Omeros has three main threads, which are introduced in Book One. The first is the story of Achille and Hector and their love for Helen; the second interweaves the tale of Sergeant Major Plunkett and his Irish wife, Maude, who live on St Lucia; and then there is a poet-narrator, who comments on the action and participates in many transatlantic journeys and wanderings himself.

 

World Book Club is a unique radio programme bringing together readers from around the world with their favourite writers. Every month, Harriett Gilbert invites a best-selling author to talk about the chosen work, give a reading from it, then answer questions and feedback from a studio audience and readers worldwide.

 

Since its launch in 2002, World Book Club has hosted Nobel Prize winners including Wole Soyinka, Orhan Pamuk, VS Naipaul and Doris Lessing, as well as several Booker prize winners, including Margaret Atwood, Kazuo Ishiguro and Salman Rushdie.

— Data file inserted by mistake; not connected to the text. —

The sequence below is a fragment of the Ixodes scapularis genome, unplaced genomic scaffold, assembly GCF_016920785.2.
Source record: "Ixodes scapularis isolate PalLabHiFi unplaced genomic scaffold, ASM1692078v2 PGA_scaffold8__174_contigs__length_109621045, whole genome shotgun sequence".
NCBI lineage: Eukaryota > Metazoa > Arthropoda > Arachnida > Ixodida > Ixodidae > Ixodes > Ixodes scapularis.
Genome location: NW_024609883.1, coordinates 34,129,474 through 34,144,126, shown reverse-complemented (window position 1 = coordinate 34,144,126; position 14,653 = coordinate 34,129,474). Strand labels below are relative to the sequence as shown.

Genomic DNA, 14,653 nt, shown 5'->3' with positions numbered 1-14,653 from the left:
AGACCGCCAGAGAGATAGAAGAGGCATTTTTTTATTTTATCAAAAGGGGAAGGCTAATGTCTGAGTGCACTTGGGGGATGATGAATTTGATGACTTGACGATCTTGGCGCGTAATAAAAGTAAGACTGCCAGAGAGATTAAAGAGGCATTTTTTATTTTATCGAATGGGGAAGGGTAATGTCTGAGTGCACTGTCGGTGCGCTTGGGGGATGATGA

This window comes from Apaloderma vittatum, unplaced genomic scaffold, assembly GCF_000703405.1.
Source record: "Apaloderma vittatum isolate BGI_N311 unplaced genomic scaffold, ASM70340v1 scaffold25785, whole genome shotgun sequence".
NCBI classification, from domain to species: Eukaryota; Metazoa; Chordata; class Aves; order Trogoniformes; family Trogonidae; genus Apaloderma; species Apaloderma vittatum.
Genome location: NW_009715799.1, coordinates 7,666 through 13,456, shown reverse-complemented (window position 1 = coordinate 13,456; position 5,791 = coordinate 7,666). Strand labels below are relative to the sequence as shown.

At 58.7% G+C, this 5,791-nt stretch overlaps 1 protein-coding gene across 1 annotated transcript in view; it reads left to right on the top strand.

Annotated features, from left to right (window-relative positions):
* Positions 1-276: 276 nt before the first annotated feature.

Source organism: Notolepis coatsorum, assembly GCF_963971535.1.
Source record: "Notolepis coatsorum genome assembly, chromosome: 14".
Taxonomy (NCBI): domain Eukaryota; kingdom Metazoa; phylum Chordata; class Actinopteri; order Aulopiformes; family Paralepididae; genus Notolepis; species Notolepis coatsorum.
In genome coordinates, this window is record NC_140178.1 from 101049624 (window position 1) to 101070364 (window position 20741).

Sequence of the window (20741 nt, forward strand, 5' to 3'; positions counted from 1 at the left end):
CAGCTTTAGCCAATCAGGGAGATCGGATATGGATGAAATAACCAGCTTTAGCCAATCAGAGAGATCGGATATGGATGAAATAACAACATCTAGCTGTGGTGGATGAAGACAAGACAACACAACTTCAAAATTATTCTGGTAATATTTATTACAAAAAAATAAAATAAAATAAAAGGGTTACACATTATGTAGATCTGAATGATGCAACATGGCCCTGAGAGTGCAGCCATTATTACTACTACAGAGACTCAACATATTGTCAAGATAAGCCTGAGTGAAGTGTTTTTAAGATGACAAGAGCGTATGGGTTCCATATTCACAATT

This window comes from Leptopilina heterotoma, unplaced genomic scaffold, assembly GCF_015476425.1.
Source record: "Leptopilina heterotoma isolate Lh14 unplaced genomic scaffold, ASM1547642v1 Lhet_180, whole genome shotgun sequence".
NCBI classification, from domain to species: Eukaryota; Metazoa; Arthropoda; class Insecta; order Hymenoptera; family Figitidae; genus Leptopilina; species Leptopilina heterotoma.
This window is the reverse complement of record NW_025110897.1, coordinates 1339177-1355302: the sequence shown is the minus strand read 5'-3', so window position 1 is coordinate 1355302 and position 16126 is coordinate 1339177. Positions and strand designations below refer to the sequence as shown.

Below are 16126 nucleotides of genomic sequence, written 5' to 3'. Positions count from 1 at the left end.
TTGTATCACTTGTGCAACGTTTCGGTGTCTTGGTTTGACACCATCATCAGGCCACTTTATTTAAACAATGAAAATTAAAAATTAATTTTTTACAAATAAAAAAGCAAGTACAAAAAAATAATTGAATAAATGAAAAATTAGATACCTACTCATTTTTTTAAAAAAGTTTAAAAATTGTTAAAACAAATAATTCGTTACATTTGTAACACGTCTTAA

There are now two chances to hear World Book Club: in a new, one-hour, weekend version, on the first Saturday of every month and in a half-hour format as part of The Strand on the following Tuesday.

 

Presenter/Harriett Gilbert, Producer/Karen Holden

 

BBC World Service Publicity



NETWORK RADIO – FEATURES

NETWORK RADIO – DAYS


Interactive programme

top^


The BBC is not responsible for the content of external internet sites



About the BBC | Help | Terms of Use | Privacy & Cookies Policy